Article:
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Cpl. Joseph Giordano, a team leader with Alpha Battery, 3rd Low Altitude Air Defense Battalion, carries a FIM-92 stinger weapons system during the National Training Center Rotation 16-01 on Fort Irwin, Calif., Oct. 20. This was the first time in more than 10 years that a Marine LAAD unit participated in this exercise.

Photo by Cpl. Alissa P. Schuning

Low altitude air defense plays vital role in Army training

28 Oct 2015 | Cpl. Alissa P. Schuning 3rd Marine Aircraft Wing

Alpha Battery with 3rd Low Altitude Air Defense (LAAD) Battalion participated in the National Training Center Rotation 16-01 with the Army’s 11th Armored Cavalry Regiment and 1st Cavalry Regiment in Fort Irwin, California, Oct. 5 to Oct. 22.



This was the first time a Marine LAAD supported this exercise in more than ten years and it gave Alpha Battery the opportunity to accomplish four battalion-level training and readiness qualifications.



During the training, 3rd LAAD provided ground-based air defense for the 11th ACR while fighting against the 1st Cavalry Regiment during a four-phase simulated engagement.



According to Capt. Robert Barclay, battery commander for Alpha Battery, 3rd LAAD, phase 1 and 3 consisted of full-fledged attacks from opposite portions of the area of operations. During phase 2 and 4, each side had an opportunity to establish a defense while the opposing force tried to penetrate the defense.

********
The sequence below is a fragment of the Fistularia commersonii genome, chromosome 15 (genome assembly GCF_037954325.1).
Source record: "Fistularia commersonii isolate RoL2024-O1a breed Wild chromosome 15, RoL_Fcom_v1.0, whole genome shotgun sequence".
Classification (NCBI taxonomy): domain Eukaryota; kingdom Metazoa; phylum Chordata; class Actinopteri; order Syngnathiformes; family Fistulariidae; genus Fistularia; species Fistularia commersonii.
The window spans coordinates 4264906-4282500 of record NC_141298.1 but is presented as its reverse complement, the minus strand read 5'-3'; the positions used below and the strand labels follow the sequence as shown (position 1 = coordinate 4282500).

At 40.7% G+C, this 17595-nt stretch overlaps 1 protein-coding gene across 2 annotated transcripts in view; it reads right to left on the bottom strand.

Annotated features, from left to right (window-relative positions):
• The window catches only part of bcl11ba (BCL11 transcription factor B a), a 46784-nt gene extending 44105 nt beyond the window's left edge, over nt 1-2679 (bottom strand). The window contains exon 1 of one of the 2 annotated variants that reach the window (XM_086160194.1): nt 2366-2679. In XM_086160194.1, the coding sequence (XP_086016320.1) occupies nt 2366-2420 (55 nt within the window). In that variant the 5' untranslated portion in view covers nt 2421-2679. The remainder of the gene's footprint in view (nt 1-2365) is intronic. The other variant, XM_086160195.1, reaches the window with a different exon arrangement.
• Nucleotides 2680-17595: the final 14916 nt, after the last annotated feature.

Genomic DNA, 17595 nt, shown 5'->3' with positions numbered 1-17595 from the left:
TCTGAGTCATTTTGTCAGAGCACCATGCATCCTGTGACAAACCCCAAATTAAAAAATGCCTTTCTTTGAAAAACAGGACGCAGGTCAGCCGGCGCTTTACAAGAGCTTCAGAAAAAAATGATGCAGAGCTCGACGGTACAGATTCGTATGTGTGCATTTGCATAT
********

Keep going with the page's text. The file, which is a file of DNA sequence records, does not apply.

The participating service members and vehicles donned Multiple Integrated Laser Engagement System gear. That gear allowed them to attack opposing forces without the risks associated with live ammunition.



According to Barclay, the MILES gear was an added bonus to the already extensive training they underwent.



“When Marines are conducting their training, it’s rare for them to go up against a live force,” said Barclay. “We faced a large combined arms brigade with 80 tanks, 150 Bradley Fighting Vehicles and numerous ground forces. The training the Marine Corps does is great but it’s usually a simulated attack. This is by far the most extensive and best training I’ve ever received at this point in my career.”



Along with fighting against a live force, another aspect that made the training so beneficial was working with the Army.



“When you’re working just with Marines you’ve only got that one factor of the job,” said Cpl. Joseph Giordano, a team leader with Alpha Battery, 3rd LAAD Bn. “We pretty much know what the Marines are going to do but when you are working with the army it’s a totally different ball game. Some of the tactics are similar but they have their own way of doing things so we have to change our standard operating procedure to match how they’re going to move so we can determine how to best defend them from an air threat.”



According to Barclay, the Marines did a tremendous job during the exercise and he hopes that they will continue to conduct this training with the Army in the future.




3rd Marine Aircraft Wing